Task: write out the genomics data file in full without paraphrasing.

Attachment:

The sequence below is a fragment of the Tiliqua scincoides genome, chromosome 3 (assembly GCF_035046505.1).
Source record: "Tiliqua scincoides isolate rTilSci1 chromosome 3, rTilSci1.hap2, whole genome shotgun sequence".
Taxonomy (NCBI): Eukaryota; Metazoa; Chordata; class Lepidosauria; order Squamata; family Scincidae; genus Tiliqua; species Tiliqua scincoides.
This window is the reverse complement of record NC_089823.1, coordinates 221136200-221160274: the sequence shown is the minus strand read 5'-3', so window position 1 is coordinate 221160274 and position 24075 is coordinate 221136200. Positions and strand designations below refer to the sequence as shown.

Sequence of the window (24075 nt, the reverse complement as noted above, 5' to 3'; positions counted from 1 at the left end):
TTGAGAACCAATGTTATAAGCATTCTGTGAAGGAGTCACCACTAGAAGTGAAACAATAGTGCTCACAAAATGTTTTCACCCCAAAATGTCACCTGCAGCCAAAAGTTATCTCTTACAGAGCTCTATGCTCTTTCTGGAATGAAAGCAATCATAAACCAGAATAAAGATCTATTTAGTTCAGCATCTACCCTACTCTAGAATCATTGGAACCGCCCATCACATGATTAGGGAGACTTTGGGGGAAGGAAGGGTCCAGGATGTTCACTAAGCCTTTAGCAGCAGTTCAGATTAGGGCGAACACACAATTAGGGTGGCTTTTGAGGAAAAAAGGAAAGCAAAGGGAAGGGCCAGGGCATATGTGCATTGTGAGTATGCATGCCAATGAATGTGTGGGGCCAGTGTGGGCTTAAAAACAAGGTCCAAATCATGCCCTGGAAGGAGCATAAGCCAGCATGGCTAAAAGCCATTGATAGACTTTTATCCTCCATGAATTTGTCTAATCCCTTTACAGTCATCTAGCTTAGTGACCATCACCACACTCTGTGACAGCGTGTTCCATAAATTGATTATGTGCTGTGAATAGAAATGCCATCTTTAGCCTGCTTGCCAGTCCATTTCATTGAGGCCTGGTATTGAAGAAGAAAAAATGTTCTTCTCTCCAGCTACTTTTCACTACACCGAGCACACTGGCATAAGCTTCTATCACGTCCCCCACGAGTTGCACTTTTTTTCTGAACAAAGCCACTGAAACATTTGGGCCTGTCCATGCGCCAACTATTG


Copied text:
The sequence below is a fragment of the Tiliqua scincoides genome, chromosome 3 (assembly GCF_035046505.1).
Source record: "Tiliqua scincoides isolate rTilSci1 chromosome 3, rTilSci1.hap2, whole genome shotgun sequence".
Taxonomy (NCBI): Eukaryota; Metazoa; Chordata; class Lepidosauria; order Squamata; family Scincidae; genus Tiliqua; species Tiliqua scincoides.
This window is the reverse complement of record NC_089823.1, coordinates 221136200-221160274: the sequence shown is the minus strand read 5'-3', so window position 1 is coordinate 221160274 and position 24075 is coordinate 221136200. Positions and strand designations below refer to the sequence as shown.

Sequence of the window (24075 nt, the reverse complement as noted above, 5' to 3'; positions counted from 1 at the left end):
TTGAGAACCAATGTTATAAGCATTCTGTGAAGGAGTCACCACTAGAAGTGAAACAATAGTGCTCACAAAATGTTTTCACCCCAAAATGTCACCTGCAGCCAAAAGTTATCTCTTACAGAGCTCTATGCTCTTTCTGGAATGAAAGCAATCATAAACCAGAATAAAGATCTATTTAGTTCAGCATCTACCCTACTCTAGAATCATTGGAACCGCCCATCACATGATTAGGGAGACTTTGGGGGAAGGAAGGGTCCAGGATGTTCACTAAGCCTTTAGCAGCAGTTCAGATTAGGGCGAACACACAATTAGGGTGGCTTTTGAGGAAAAAAGGAAAGCAAAGGGAAGGGCCAGGGCATATGTGCATTGTGAGTATGCATGCCAATGAATGTGTGGGGCCAGTGTGGGCTTAAAAACAAGGTCCAAATCATGCCCTGGAAGGAGCATAAGCCAGCATGGCTAAAAGCCATTGATAGACTTTTATCCTCCATGAATTTGTCTAATCCCTTTACAGTCATCTAGCTTAGTGACCATCACCACACTCTGTGACAGCGTGTTCCATAAATTGATTATGTGCTGTGAATAGAAATGCCATCTTTAGCCTGCTTGCCAGTCCATTTCATTGAGGCCTGGTATTGAAGAAGAAAAAATGTTCTTCTCTCCAGCTACTTTTCACTACACCGAGCACACTGGCATAAGCTTCTATCACGTCCCCCACGAGTTGCACTTTTTTTCTGAACAAAGCCACTGAAACATTTGGGCCTGTCCATGCGCCAACTATTG